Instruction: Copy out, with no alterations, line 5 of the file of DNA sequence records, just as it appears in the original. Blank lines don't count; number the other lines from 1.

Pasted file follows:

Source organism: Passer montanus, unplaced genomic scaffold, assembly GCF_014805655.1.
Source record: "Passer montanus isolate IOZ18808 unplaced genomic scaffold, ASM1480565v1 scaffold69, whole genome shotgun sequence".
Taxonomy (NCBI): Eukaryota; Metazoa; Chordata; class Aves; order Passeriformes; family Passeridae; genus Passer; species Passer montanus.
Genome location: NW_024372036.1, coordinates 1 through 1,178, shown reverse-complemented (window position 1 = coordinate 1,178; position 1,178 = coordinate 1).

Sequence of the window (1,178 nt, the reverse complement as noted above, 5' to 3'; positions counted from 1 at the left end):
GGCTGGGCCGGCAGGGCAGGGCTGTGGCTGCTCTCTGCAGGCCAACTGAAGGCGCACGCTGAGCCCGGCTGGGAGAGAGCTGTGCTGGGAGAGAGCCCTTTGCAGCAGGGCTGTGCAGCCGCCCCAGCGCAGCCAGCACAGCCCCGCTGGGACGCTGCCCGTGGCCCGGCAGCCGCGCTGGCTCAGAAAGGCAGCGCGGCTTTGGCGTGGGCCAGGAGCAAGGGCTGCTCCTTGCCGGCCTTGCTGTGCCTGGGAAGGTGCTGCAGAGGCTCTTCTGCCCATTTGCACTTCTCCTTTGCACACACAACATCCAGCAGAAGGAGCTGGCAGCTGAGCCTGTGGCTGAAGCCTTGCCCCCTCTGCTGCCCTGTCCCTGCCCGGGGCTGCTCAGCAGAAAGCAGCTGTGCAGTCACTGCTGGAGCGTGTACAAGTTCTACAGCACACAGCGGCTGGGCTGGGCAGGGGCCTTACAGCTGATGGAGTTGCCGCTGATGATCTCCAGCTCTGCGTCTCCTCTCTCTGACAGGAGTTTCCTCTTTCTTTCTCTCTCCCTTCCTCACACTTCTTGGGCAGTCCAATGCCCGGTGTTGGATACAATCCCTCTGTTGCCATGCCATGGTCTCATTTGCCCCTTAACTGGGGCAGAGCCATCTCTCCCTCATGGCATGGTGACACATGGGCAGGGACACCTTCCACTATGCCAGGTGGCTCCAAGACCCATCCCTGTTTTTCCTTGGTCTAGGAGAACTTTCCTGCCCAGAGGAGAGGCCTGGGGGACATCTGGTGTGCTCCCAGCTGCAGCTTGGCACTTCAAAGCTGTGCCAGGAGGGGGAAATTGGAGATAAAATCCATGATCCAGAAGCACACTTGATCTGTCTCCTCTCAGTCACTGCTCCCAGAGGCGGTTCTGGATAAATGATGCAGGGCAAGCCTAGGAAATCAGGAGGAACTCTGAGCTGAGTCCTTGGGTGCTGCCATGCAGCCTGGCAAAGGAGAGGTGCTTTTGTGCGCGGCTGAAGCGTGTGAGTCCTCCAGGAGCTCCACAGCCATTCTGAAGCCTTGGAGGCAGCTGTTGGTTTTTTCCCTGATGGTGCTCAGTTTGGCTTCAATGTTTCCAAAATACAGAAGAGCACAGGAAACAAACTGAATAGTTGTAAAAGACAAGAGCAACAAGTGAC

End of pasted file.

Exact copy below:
Sequence of the window (1,178 nt, the reverse complement as noted above, 5' to 3'; positions counted from 1 at the left end):